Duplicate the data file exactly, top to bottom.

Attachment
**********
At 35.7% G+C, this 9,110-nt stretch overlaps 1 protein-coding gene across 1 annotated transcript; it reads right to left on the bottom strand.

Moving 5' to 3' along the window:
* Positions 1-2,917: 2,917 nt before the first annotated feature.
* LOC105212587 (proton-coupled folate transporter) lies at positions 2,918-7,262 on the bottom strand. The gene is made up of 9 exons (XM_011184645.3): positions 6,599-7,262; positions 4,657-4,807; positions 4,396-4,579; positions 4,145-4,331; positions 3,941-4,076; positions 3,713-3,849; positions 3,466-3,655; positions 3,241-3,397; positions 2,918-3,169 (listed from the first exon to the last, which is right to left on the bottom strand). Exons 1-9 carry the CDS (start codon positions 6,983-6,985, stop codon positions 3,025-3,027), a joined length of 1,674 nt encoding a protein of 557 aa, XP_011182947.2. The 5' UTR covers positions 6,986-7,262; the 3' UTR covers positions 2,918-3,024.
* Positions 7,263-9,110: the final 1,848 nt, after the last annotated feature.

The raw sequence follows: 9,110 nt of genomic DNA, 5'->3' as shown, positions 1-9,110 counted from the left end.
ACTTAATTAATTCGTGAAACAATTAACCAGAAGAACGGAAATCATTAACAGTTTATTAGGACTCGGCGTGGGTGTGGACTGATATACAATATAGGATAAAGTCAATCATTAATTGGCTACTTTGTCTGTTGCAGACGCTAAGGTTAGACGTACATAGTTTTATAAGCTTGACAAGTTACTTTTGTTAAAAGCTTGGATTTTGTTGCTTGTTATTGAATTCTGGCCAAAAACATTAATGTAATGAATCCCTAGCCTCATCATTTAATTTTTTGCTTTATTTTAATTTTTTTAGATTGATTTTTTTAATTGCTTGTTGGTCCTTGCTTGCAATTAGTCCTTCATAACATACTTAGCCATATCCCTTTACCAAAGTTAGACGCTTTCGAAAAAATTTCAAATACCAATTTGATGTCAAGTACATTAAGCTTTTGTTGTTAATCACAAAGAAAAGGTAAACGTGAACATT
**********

At 35.7% G+C, this 9,110-nt stretch overlaps 1 protein-coding gene across 1 annotated transcript; it reads right to left on the bottom strand.

Moving 5' to 3' along the window:
* Positions 1-2,917: 2,917 nt before the first annotated feature.
* LOC105212587 (proton-coupled folate transporter) lies at positions 2,918-7,262 on the bottom strand. The gene is made up of 9 exons (XM_011184645.3): positions 6,599-7,262; positions 4,657-4,807; positions 4,396-4,579; positions 4,145-4,331; positions 3,941-4,076; positions 3,713-3,849; positions 3,466-3,655; positions 3,241-3,397; positions 2,918-3,169 (listed from the first exon to the last, which is right to left on the bottom strand). Exons 1-9 carry the CDS (start codon positions 6,983-6,985, stop codon positions 3,025-3,027), a joined length of 1,674 nt encoding a protein of 557 aa, XP_011182947.2. The 5' UTR covers positions 6,986-7,262; the 3' UTR covers positions 2,918-3,024.
* Positions 7,263-9,110: the final 1,848 nt, after the last annotated feature.

The raw sequence follows: 9,110 nt of genomic DNA, 5'->3' as shown, positions 1-9,110 counted from the left end.
ACTTAATTAATTCGTGAAACAATTAACCAGAAGAACGGAAATCATTAACAGTTTATTAGGACTCGGCGTGGGTGTGGACTGATATACAATATAGGATAAAGTCAATCATTAATTGGCTACTTTGTCTGTTGCAGACGCTAAGGTTAGACGTACATAGTTTTATAAGCTTGACAAGTTACTTTTGTTAAAAGCTTGGATTTTGTTGCTTGTTATTGAATTCTGGCCAAAAACATTAATGTAATGAATCCCTAGCCTCATCATTTAATTTTTTGCTTTATTTTAATTTTTTTAGATTGATTTTTTTAATTGCTTGTTGGTCCTTGCTTGCAATTAGTCCTTCATAACATACTTAGCCATATCCCTTTACCAAAGTTAGACGCTTTCGAAAAAATTTCAAATACCAATTTGATGTCAAGTACATTAAGCTTTTGTTGTTAATCACAAAGAAAAGGTAAACGTGAACATT